California emerges as big winner from Colorado River water deal

California emerges as big winner from Colorado River water deal

Monday’s landmark Colorado River deal represents a big win for California, which just months ago was embroiled in a bitter row with Arizona, Nevada and four other western states over how to reduce considerably their use of the water supply in the shrinking river..

The proposal, which came after months of tense negotiations, would see the three states in the lower Colorado basin conserve about 3 million acre-feet of water from the river by 2026 – a reduction of 14% in the south -west which is only about half of what could have been imposed by the federal government if the states had not reached an agreement.

“It’s a win for California, but it’s a win for the entire basin that, once again, after a year of acrimony, we’re at least now on the same page,” said Bill Hasencamp, Colorado River resource manager for the Metropolitan Water District.

Although some details have yet to be released, the plan would see the majority of the cuts, about 1.6 million acre-feet, come from California. The rest would be split between Arizona and Nevada, with the former taking the lion’s share of those losses.

California’s reductions are similar to those that state water managers have been offering for several months, Hasencamp said. The plan is also consistent with California’s proposal to focus on voluntary reductions rather than opening the door for the federal government to dictate proportionate reductions across the region.

“I’m pleasantly surprised,” said James Salzman, professor of environmental law at UCLA and UC Santa Barbara. “I thought it was going to go to court, but I think two big things happened: the record snowpack made the choices less painful and, to be honest, California and Arizona played one better. than the other than I had anticipated.”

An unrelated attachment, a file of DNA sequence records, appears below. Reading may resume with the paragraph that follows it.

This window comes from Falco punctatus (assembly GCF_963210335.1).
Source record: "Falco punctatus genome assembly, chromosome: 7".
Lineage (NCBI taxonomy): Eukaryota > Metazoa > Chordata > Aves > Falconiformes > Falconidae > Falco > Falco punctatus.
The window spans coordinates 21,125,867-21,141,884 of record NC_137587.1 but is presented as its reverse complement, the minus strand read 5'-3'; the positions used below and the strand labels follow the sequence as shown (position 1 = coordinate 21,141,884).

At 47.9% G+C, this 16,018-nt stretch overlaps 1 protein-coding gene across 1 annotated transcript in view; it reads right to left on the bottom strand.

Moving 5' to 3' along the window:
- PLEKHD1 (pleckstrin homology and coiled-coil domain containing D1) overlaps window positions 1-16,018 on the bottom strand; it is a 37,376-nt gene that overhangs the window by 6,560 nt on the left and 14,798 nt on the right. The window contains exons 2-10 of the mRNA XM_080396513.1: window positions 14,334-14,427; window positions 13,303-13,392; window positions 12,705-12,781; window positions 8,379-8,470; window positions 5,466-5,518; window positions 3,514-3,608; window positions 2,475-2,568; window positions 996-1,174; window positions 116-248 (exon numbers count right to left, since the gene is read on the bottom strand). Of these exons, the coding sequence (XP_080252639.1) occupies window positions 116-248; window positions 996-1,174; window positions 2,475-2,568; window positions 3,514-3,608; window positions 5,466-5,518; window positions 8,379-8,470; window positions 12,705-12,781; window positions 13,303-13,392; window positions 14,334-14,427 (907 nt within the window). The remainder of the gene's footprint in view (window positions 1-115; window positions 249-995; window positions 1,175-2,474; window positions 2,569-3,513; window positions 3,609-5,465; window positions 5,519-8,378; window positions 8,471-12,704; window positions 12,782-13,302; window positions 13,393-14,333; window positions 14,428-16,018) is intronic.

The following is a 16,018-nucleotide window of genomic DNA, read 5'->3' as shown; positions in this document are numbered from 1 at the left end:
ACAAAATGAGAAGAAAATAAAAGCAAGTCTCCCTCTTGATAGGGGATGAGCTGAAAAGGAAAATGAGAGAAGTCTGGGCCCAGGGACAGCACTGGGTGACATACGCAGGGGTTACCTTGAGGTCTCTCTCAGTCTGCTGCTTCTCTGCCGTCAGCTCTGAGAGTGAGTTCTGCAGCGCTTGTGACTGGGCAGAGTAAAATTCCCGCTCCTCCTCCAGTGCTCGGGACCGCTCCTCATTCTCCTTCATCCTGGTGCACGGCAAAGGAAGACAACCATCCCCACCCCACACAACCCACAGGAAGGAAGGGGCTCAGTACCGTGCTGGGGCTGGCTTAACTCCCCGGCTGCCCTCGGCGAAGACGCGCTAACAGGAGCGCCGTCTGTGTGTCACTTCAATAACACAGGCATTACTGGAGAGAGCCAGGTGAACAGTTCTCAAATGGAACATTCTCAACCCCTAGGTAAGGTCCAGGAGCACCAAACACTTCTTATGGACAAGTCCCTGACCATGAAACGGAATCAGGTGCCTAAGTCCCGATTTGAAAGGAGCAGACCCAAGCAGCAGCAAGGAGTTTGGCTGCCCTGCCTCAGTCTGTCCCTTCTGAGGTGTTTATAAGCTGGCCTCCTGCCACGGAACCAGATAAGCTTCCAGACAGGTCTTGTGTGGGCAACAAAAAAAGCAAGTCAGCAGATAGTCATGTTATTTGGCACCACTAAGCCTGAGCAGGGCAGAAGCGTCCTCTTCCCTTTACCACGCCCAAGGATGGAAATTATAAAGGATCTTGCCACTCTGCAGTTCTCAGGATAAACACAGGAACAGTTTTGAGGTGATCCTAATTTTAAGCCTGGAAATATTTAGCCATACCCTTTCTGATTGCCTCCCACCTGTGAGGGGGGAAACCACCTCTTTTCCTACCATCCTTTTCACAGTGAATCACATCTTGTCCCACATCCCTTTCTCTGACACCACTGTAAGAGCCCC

Just a few weeks ago, states were at an impasse over the distribution of the cuts. California has argued for voluntary reductions while adhering to the water rights system under the body of agreements known as the Law of the River, which would favor its seniority. Arizona and Nevada – with support from the upper basin states of New Mexico, Utah and Wyoming – argued for proportional cuts at all levels in the lower basin.

“It’s not obvious how that would have played out, but California would really roll the dice” leaving it up to the federal government or litigation, Salzman said. “They have come to an agreement now that obviously they have to feel that they can meet, that they can satisfy each other.”

It’s not just a win for California, however. The agreement marks extensive cooperation between lower basin states, tribes, water agencies and agricultural irrigation districts that have long relied on the Colorado River as a lifeline.

“I think the real victory is that we went from conflict to consensus in a matter of months – and conflict between states is a recipe for failure,” said Wade Crowfoot, California’s secretary of natural resources. “Our collective ability to come together and identify a shared approach, a consensus approach, is truly a win for California and also for other states.”

Water managers who brokered the deal said projections show the cuts would prevent Lake Mead, the nation’s largest reservoir, from reaching “dead pool” – a level at which water could not reach. more pass downstream through the Hoover Dam, effectively cutting off supplies for millions of people – over the next three years.

Michael Cohen, a senior research associate at the Pacific Institute, said while the plan is indeed closer to California conditions, he wouldn’t necessarily call it a win.

“I’m concerned about the health of the Colorado River Basin, and presumably California is as well,” Cohen said. “California certainly has rights to protect, but at the end of the day, if Mead goes to dead pool, those rights mean nothing.”

It remains to be seen whether the reductions will be sufficient in the face of worsening aridification and climate change – much like what will happen after 2026, when the proposed changes expire, he said.

The Biden administration has said it will analyze the states’ proposal before issuing a final decision later this year.

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